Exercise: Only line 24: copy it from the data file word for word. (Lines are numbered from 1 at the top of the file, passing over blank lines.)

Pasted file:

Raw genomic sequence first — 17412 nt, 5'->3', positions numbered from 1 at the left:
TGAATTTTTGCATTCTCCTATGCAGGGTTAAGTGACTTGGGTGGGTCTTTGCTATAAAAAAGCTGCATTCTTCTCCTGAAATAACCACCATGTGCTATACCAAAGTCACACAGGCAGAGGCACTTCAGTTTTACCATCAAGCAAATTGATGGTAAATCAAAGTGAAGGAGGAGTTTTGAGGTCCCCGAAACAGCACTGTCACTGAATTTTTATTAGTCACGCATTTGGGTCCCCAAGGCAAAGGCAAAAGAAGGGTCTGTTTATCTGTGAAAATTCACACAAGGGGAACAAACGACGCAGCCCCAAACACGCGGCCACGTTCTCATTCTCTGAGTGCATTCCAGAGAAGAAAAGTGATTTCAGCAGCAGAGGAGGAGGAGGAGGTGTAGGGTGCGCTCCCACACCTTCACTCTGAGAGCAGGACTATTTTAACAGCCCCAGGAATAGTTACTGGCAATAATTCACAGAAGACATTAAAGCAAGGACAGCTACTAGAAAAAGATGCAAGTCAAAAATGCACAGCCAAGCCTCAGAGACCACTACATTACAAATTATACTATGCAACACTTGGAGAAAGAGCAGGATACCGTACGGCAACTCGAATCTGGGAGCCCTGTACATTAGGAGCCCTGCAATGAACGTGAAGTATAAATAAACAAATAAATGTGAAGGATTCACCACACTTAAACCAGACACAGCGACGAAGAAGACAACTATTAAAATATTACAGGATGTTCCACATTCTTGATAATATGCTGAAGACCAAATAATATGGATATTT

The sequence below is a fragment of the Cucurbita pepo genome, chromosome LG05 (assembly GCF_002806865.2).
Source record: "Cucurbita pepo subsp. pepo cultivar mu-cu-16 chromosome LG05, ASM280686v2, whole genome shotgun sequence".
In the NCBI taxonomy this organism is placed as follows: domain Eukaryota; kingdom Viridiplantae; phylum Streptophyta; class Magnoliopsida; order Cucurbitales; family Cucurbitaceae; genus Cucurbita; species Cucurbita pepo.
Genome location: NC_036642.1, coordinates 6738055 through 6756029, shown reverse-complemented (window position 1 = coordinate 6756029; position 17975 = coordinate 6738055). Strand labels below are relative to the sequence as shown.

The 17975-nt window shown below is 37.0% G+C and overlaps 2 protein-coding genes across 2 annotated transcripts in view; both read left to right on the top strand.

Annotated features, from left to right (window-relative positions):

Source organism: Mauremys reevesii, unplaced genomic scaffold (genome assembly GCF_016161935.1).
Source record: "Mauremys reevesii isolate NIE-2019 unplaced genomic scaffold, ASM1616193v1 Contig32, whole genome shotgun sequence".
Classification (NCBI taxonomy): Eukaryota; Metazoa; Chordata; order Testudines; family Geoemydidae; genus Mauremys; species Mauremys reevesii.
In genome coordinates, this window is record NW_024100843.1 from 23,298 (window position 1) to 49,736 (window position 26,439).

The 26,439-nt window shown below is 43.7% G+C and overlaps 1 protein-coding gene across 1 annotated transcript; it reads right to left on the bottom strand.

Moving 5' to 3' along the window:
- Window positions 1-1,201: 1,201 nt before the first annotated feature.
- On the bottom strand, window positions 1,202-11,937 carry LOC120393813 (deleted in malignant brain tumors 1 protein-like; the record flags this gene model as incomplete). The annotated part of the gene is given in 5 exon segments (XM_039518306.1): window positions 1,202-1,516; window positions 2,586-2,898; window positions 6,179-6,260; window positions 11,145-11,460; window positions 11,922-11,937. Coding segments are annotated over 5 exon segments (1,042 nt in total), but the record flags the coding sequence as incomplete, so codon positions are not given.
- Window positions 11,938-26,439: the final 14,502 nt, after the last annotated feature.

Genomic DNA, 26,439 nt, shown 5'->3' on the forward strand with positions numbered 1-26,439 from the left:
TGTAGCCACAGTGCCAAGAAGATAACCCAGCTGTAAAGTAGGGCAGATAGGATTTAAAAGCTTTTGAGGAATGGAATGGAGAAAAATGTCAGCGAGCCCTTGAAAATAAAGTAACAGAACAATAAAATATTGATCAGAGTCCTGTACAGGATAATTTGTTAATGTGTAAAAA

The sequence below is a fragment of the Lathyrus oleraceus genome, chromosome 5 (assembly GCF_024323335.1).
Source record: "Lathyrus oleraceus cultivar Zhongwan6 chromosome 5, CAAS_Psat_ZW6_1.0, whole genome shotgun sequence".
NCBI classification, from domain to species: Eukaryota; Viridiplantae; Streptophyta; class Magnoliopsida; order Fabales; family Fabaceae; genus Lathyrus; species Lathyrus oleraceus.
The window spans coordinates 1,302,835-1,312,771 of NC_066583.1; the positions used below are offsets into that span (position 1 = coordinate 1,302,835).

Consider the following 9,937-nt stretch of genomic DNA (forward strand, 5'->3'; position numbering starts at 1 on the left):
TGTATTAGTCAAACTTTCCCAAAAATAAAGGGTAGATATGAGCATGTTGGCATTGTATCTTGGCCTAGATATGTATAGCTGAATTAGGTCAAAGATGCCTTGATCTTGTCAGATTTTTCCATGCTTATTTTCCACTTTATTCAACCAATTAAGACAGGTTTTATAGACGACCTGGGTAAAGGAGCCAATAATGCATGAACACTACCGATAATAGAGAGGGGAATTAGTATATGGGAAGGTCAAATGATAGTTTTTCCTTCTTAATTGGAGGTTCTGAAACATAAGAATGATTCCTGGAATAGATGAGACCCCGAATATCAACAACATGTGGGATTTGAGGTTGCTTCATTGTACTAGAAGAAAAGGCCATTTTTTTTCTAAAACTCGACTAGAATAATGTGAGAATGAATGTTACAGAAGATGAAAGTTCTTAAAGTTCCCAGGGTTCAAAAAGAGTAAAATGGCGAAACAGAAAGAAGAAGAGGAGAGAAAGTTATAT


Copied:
Consider the following 9,937-nt stretch of genomic DNA (forward strand, 5'->3'; position numbering starts at 1 on the left):